Rare hazel dormouse snapped on RSPB Exe Estuary reserves

PUBLISHED: 07:28 30 June 2017 | UPDATED: 13:31 30 June 2017

Hazel Dormouse spotted on the RSPB Exe Estuary Reserves by photographer Jo King. Photo Credit: Jo King, Wildlife Photographer, Devon

Hazel Dormouse spotted on the RSPB Exe Estuary Reserves by photographer Jo King. Photo Credit: Jo King, Wildlife Photographer, Devon

Archant

It is the first time a dormouse has been seen at the reserve. Wildlife photographer and RSPB volunteer Jo King was quick to snap it when she was visiting the site last week.

A wildlife photographer has taken the first photos of a rare species at the RSPB Exe Estuary reserves.

Jo King, who is a volunteer at the site m, was able to snap the hazel dormouse during the day along one of the footpaths.

It is the first time a dormouse, an endangered species across the UK, has been seen at the reserve.

Jo was there last week hoping to capture photos of birds when she spotted the small creature in tall seeded grass.

She said it was a ‘momentous experience’ to take a picture of the creature from two metres away as it usually nocturnal.

Jo said: “Suddenly, something small, brown and fluffy caught my eye - clinging to a blade of grass right in front of me. As I edged closer it dropped down to the ground but didn’t run off. My heart started pounding and adrenaline kicked in – it was a dormouse. I’d never spotted one before, but had seen plenty of photos, and this tiny, ginger-coloured ball of fluff, with its thick, furry tail was unmistakable.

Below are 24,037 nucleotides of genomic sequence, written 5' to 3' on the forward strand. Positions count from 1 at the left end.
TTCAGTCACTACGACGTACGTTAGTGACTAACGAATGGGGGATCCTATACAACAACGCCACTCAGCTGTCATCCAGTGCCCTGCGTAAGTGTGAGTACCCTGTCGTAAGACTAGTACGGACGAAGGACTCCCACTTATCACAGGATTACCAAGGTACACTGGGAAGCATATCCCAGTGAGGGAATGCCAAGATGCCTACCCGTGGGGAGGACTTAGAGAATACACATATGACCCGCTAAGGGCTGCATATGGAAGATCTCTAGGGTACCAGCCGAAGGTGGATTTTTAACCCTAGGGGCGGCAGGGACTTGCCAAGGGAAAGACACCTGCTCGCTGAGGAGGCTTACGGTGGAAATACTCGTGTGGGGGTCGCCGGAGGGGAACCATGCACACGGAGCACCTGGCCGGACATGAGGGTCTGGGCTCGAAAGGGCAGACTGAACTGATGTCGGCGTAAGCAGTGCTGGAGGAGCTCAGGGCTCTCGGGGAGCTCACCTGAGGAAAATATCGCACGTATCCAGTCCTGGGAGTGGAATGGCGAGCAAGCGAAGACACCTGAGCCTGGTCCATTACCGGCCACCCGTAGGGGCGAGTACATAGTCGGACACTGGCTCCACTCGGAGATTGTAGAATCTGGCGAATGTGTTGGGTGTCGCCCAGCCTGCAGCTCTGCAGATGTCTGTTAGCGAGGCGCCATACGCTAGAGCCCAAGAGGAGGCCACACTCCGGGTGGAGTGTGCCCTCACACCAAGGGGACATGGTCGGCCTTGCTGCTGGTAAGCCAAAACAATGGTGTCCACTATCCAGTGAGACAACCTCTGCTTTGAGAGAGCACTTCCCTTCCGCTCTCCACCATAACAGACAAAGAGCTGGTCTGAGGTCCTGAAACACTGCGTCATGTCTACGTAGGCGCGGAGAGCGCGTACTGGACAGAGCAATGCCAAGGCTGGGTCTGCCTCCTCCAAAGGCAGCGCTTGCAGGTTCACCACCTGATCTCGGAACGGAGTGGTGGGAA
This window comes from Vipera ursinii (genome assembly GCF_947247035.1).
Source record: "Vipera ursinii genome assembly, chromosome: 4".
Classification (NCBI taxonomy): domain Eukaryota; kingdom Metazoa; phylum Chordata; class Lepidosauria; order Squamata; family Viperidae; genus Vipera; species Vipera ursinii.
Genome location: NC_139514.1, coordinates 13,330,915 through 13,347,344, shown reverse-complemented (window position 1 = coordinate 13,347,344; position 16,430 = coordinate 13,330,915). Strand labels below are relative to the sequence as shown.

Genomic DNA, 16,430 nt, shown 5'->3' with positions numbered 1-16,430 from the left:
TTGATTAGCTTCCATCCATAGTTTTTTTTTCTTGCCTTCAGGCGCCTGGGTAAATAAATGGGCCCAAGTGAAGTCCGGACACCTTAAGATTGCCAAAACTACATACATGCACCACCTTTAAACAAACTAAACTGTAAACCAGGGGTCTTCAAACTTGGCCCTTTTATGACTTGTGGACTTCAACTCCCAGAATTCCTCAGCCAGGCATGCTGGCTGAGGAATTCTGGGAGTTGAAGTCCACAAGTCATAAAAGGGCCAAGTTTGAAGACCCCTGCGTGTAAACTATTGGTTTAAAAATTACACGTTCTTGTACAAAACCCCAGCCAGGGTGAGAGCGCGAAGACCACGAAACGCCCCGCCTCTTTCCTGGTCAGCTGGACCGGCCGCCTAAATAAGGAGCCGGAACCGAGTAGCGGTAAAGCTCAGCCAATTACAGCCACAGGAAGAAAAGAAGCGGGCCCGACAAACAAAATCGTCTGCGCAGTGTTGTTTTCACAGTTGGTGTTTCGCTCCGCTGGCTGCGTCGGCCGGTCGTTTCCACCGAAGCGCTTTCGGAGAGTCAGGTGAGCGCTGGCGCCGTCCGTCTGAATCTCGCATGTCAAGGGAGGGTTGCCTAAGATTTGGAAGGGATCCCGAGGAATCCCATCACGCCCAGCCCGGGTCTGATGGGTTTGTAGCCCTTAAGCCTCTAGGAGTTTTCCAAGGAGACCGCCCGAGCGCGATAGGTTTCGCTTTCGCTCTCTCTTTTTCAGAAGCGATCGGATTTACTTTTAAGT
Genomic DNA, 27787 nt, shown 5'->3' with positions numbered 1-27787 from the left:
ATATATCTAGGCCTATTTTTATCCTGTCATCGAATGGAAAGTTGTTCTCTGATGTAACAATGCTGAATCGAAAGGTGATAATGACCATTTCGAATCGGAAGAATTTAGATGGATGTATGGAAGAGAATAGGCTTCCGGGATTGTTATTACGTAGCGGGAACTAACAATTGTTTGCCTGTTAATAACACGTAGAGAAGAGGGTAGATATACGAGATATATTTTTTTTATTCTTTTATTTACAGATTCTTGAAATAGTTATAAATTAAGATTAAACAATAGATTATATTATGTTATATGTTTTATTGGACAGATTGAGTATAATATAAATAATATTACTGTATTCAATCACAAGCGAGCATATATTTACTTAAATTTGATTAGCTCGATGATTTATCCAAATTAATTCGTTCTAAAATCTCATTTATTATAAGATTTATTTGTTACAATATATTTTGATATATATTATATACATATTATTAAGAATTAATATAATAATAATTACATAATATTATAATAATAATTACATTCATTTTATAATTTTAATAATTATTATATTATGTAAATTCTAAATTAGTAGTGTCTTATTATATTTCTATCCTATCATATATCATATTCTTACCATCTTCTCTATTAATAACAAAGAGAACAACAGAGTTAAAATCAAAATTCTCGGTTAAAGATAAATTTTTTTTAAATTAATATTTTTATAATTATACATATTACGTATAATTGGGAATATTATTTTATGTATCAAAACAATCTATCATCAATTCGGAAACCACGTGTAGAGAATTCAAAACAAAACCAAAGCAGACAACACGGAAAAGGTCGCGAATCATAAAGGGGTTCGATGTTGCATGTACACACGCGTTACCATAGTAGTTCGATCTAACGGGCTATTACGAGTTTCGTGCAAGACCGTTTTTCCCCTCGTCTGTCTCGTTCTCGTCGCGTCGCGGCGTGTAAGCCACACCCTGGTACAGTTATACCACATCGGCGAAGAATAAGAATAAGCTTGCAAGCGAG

“But to my amazement the dormouse was really chilled – he sat nibbling the grass seed and grooming himself for over an hour – I was mesmerised. Eventually the dormouse jumped to the ground and crawled into the tangled grass and brambles. At which point I finally let out an emotional and fairly loud, ‘Wow’”

Wildlife charity People’s Trust for Endangered Species (PTES) says the hazel dormouse is in long-term decline with its population falling by nearly 40 percent in 17 years. The dormouse species itself is now vulnerable to extinction in Britain

Peter Otley, RSPB site manager for the Exe Estuary Reserves, called the discovery ‘fantastic’.

He added: “This is a first for the RSPB Exe Estuary reserves and demonstrates how the careful management of our hedgerows and field margins can have such a positive effect on a wide range of wildlife. We’re really excited to be providing a home for another protected species and to be able showcase the wonderful wildlife that our reserves support at all times of the year.”

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